These results are consistent with the idea that the 5′HS4 insulator may help to establish and maintain the 5′ boundary of the globin domain. The need for such an element is further suggested by the presence, only 16 kb upstream of 5′HS4, of a folate receptor gene with a developmental program of expression that is distinct from that of the globin genes (Prioleau et al., 1999). We have proposed that one role of the 5′ boundary is to prevent cross‐talk between the regulatory elements of these genes (Bell et al., 1999; Prioleau et al., 1999).

The existence of a 5′ boundary element immediately raised questions about the location and properties of a 3′ boundary. We have therefore examined in detail the 3′ end of the chicken β‐globin domain, and find striking structural similarities with the 5′ end, although the two ends lack any long stretch of nucleotide sequence identity. A transition in the relative sensitivity of the chromatin to DNase I at the 3′ boundary is marked by a constitutive HS. Its position maps precisely to a binding site for CTCF and a DNA fragment containing this site has directional enhancer‐blocking activity, which depends upon its ability to bind CTCF. Only 2 kb downstream of the 3′ boundary lies a gene that encodes an odorant receptor (OR) (Bulger et al., 1999; this paper). We suggest that the enhancer‐blocking activity of this boundary is a necessary component of the mechanism that maintains the distinct regulatory programs of these neighboring genes. Furthermore, the presence of a second element at the 3′ end of the β‐globin locus with such similarity to the one at the 5′ end is strong evidence that both these elements are involved with the establishment or maintenance of chromatin domain boundaries.


Chromatin sensitivity to DNase I defines the 3′ chicken β‐globin domain boundary

In order to identify the 3′ chromatin boundary of the chicken β‐globin locus, we first surveyed the general DNase I sensitivity of a 14 kb region downstream of the embryonic ϵ‐globin gene (Figure 1A). In these experiments, nuclei isolated from the red blood cells (RBCs) of 11‐day‐old chick embryos were incubated with increasing concentrations of DNase I for a fixed amount of time. The rate of disappearance of individual restriction fragments with increasing DNase I concentration served as a measure of the accessibility of the chromatin in that region to the enzyme (Weintraub and Groudine, 1976; Lawson et al., 1982; Jantzen et al., 1986; Farache et al., 1990). We found several considerations to be essential in accurate assessment of the relative sensitivities of these fragments. First, we carefully eliminated from our analysis any DNA fragments derived from regions containing sites that are hypersensitive to DNase I digestion (data not shown). Secondly, since the kinetics of digestion are dependent upon the length of the fragment examined, to avoid making large corrections for size, we chose restriction fragments of roughly equivalent length. A representative example of the data obtained by Southern blotting of such fragments is shown in Figure 1B. DNA fragments B and C are digested away with a lower concentration of DNase I relative to fragments D, E and F. When these results are quantified and normalized for length (see analysis in Figure 1 legend), a clear transition in the general DNase I sensitivity in this region is apparent (Figure 1C). The 3′ end of fragment C is 4.8 kb downstream of the ϵ‐gene, while the 5′ end of fragment D is 7.0 kb downstream of the ϵ‐gene. Thus, these results identify a 3′ chromatin boundary located between 4.8 and 7.0 kb downstream of the ϵ‐gene. This position is consistent with the 3′ boundary determined previously at lower resolution by both general DNase I sensitivity and histone acetylation pattern (Hebbes et al., 1994).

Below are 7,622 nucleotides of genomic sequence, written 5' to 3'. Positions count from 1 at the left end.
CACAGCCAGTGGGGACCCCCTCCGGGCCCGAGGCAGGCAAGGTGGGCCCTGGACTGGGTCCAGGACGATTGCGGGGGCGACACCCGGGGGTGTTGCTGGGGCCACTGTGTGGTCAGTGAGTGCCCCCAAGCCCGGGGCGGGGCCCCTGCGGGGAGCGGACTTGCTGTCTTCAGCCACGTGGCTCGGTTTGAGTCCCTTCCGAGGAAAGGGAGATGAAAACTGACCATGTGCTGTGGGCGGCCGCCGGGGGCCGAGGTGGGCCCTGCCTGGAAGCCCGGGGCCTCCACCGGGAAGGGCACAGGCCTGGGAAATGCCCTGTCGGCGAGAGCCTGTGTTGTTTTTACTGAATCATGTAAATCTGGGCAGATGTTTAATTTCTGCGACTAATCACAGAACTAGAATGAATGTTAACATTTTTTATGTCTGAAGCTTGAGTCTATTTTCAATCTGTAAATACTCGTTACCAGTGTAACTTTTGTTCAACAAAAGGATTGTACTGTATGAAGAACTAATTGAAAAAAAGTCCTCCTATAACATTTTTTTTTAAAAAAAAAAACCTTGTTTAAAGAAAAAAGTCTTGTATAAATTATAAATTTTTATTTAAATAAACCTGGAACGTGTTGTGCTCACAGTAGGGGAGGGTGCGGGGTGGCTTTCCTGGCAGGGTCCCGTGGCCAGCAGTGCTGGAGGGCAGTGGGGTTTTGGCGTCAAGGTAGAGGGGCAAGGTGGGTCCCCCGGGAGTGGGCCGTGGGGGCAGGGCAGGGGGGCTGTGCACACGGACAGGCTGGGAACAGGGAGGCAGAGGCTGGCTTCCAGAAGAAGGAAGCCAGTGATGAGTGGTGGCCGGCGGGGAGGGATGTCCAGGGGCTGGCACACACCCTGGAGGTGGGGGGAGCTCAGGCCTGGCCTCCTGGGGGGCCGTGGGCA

A further examination of the DNase I sensitivity in the region defined above revealed an HS (not present in the fragments examined in Figure 1) that we designated as 3′HS. This site appears to be constitutive: it is present in all of the cell types we tested, including erythroid cells at early and late stages of erythropoiesis (6C2 cells, 11‐day‐old embryonic and adult RBCs) and non‐erythroid cells such as DT40 and embryonic brain cells (Figure 2). No additional HSs were observed within a 10 kb region downstream of the 3′HS in RBCs from 11‐day‐old chick embryos.

Figure 2.

A constitutive hypersensitive site (3′HS) within the 3′ chromatin boundary. Nuclei from various types of chicken cells were treated with increasing amounts of DNase I (from left to right lanes: 0, 0.06, 0.1, 0.2, 0.4 and 0.6 U/ml for RBCs and brain nuclei; 0, 8.0, 10, 20, 40 and 60 U/ml for DT40 and 6C2 cell nuclei). Genomic DNA was extracted and digested with KpnI. In addition to a parental fragment, a hypersensitive site, 3′HS, was detected as marked by arrowheads, in all cell types tested. Cells tested are a chicken erythroid precursor derived cell line (6C2), erythroid cells from either 11‐day‐old embryo (11D RBC) or adult blood (Adult RBC), brain from 11‐day‐old embryos (Brain) and a lymphoma‐cell derived cell line (DT40).

A DNA fragment including the 3′HS hasenhancer‐blocking activity